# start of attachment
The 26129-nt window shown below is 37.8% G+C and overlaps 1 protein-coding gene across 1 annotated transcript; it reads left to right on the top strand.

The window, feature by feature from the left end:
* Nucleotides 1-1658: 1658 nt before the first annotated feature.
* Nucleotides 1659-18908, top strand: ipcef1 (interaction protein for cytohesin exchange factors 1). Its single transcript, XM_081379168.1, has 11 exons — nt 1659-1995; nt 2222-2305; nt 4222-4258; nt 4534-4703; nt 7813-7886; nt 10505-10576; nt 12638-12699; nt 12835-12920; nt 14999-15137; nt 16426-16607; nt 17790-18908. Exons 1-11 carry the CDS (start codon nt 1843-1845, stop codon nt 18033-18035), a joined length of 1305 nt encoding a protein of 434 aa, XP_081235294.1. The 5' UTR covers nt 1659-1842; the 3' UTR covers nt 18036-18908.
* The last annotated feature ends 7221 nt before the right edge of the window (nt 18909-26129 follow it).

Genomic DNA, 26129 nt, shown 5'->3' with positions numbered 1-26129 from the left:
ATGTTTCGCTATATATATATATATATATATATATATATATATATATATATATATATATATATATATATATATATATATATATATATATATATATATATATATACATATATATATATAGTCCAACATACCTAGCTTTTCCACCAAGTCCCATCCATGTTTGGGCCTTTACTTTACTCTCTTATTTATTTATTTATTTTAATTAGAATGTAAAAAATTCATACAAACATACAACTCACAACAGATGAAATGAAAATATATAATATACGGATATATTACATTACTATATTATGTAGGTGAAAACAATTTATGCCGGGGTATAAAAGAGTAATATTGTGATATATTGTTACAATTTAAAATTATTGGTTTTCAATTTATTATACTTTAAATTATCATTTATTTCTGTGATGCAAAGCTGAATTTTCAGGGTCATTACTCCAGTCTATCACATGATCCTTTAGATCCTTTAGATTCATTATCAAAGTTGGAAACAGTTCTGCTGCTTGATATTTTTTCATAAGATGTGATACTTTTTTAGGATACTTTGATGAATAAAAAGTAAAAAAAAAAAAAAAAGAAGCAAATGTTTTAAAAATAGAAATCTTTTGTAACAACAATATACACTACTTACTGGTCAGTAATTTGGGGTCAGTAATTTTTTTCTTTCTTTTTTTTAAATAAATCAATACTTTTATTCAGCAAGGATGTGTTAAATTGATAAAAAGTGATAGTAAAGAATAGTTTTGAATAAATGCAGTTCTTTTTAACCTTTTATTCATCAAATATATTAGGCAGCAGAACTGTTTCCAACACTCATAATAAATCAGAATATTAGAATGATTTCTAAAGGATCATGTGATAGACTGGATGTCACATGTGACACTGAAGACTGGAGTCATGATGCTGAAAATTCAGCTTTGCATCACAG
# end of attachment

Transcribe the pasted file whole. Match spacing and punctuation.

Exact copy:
The 26129-nt window shown below is 37.8% G+C and overlaps 1 protein-coding gene across 1 annotated transcript; it reads left to right on the top strand.

The window, feature by feature from the left end:
* Nucleotides 1-1658: 1658 nt before the first annotated feature.
* Nucleotides 1659-18908, top strand: ipcef1 (interaction protein for cytohesin exchange factors 1). Its single transcript, XM_081379168.1, has 11 exons — nt 1659-1995; nt 2222-2305; nt 4222-4258; nt 4534-4703; nt 7813-7886; nt 10505-10576; nt 12638-12699; nt 12835-12920; nt 14999-15137; nt 16426-16607; nt 17790-18908. Exons 1-11 carry the CDS (start codon nt 1843-1845, stop codon nt 18033-18035), a joined length of 1305 nt encoding a protein of 434 aa, XP_081235294.1. The 5' UTR covers nt 1659-1842; the 3' UTR covers nt 18036-18908.
* The last annotated feature ends 7221 nt before the right edge of the window (nt 18909-26129 follow it).

Genomic DNA, 26129 nt, shown 5'->3' with positions numbered 1-26129 from the left:
ATGTTTCGCTATATATATATATATATATATATATATATATATATATATATATATATATATATATATATATATATATATATATATATATATATATATATATATACATATATATATATAGTCCAACATACCTAGCTTTTCCACCAAGTCCCATCCATGTTTGGGCCTTTACTTTACTCTCTTATTTATTTATTTATTTTAATTAGAATGTAAAAAATTCATACAAACATACAACTCACAACAGATGAAATGAAAATATATAATATACGGATATATTACATTACTATATTATGTAGGTGAAAACAATTTATGCCGGGGTATAAAAGAGTAATATTGTGATATATTGTTACAATTTAAAATTATTGGTTTTCAATTTATTATACTTTAAATTATCATTTATTTCTGTGATGCAAAGCTGAATTTTCAGGGTCATTACTCCAGTCTATCACATGATCCTTTAGATCCTTTAGATTCATTATCAAAGTTGGAAACAGTTCTGCTGCTTGATATTTTTTCATAAGATGTGATACTTTTTTAGGATACTTTGATGAATAAAAAGTAAAAAAAAAAAAAAAAGAAGCAAATGTTTTAAAAATAGAAATCTTTTGTAACAACAATATACACTACTTACTGGTCAGTAATTTGGGGTCAGTAATTTTTTTCTTTCTTTTTTTTAAATAAATCAATACTTTTATTCAGCAAGGATGTGTTAAATTGATAAAAAGTGATAGTAAAGAATAGTTTTGAATAAATGCAGTTCTTTTTAACCTTTTATTCATCAAATATATTAGGCAGCAGAACTGTTTCCAACACTCATAATAAATCAGAATATTAGAATGATTTCTAAAGGATCATGTGATAGACTGGATGTCACATGTGACACTGAAGACTGGAGTCATGATGCTGAAAATTCAGCTTTGCATCACAG